Boycott Copenhagen, Palin urges Obama
If Sarah Palin had her way, President Barack Obama would be staying away from this month’s global climate change talks in Copenhagen and “sending a message that the United States will not be a party to fraudulent scientific practices.”
The summit will hear from scientists like those from the Climate Research Unit at the University of East Anglia, where recently revealed e-mails showed information that raised questions about climate change was suppressed, writes Palin.
“Without trustworthy science and with so much at stake, Americans should be wary about what comes out of this politicized conference. The president should boycott Copenhagen,” she wrote in an op-ed in the Washington Post.
“He plans to fly in at the climax of the conference in hopes of sealing a ‘deal.’ Whatever deal he gets, it will be no deal for the American people,” said the 2008 Republican vice presidential candidate.
The biggest U.N. climate talks in history are aimed at working out a new pact to curb global warming, replacing the 1997 Kyoto Protocol. Obama said last week the United States will aim to reduce its carbon emissions by around 17 percent by 2020, from 2005 levels.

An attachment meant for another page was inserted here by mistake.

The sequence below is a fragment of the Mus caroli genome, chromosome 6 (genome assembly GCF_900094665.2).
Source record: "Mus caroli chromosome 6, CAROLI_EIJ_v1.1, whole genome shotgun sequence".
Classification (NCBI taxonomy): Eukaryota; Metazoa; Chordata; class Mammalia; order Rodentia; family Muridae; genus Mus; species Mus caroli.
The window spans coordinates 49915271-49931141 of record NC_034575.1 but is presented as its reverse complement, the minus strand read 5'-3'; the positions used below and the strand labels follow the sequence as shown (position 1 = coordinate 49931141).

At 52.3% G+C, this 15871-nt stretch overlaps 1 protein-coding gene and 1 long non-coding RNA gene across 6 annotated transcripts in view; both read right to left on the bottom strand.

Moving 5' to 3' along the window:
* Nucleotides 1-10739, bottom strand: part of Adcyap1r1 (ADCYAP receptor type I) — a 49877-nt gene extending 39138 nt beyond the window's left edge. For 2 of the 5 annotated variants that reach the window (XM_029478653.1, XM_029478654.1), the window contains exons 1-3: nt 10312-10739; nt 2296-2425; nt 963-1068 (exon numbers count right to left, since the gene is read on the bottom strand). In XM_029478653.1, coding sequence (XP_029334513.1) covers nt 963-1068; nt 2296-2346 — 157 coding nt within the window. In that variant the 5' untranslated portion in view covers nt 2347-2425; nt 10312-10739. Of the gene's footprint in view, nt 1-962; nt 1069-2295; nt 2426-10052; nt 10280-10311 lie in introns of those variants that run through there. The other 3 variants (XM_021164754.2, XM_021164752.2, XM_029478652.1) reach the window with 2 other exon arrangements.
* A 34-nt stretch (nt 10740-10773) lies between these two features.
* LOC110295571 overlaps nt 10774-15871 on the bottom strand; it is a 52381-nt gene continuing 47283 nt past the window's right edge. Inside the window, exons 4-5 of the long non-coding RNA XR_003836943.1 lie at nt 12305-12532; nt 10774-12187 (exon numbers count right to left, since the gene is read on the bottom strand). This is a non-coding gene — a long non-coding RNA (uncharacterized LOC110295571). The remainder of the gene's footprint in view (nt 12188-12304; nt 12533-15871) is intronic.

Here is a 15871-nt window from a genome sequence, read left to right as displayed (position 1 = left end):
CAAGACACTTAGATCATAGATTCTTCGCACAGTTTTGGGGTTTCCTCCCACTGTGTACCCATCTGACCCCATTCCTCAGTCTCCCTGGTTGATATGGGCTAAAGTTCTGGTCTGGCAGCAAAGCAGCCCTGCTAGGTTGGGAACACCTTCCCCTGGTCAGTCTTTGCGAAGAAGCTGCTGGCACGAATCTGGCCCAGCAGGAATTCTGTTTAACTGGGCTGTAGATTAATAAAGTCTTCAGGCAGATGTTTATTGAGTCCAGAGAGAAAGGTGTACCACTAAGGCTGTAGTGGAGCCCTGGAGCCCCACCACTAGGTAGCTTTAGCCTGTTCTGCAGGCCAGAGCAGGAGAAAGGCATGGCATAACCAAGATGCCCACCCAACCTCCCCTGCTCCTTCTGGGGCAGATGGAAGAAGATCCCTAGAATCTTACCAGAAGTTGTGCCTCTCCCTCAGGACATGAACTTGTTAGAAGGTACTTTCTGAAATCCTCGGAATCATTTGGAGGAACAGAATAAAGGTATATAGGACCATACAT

Meeting Obama’s stated targets will require cap and trade legislation that would result in job losses and higher energy costs, wrote Palin.
“The last thing America needs is misguided legislation that will raise taxes and cost jobs — particularly when the push for such legislation rests on agenda-driven science,” she said.
Palin said she does not “deny the reality of some changes in climate” — because she observed changing weather patterns while serving as governor of Alaska.
“But while we recognize the occurrence of these natural, cyclical environmental trends, we can’t say with assurance that man’s activities cause weather changes,” she said.
Reuters photo by Mike Theiler (Palin arrives in a snowstorm for book signing in Virginia Dec.5)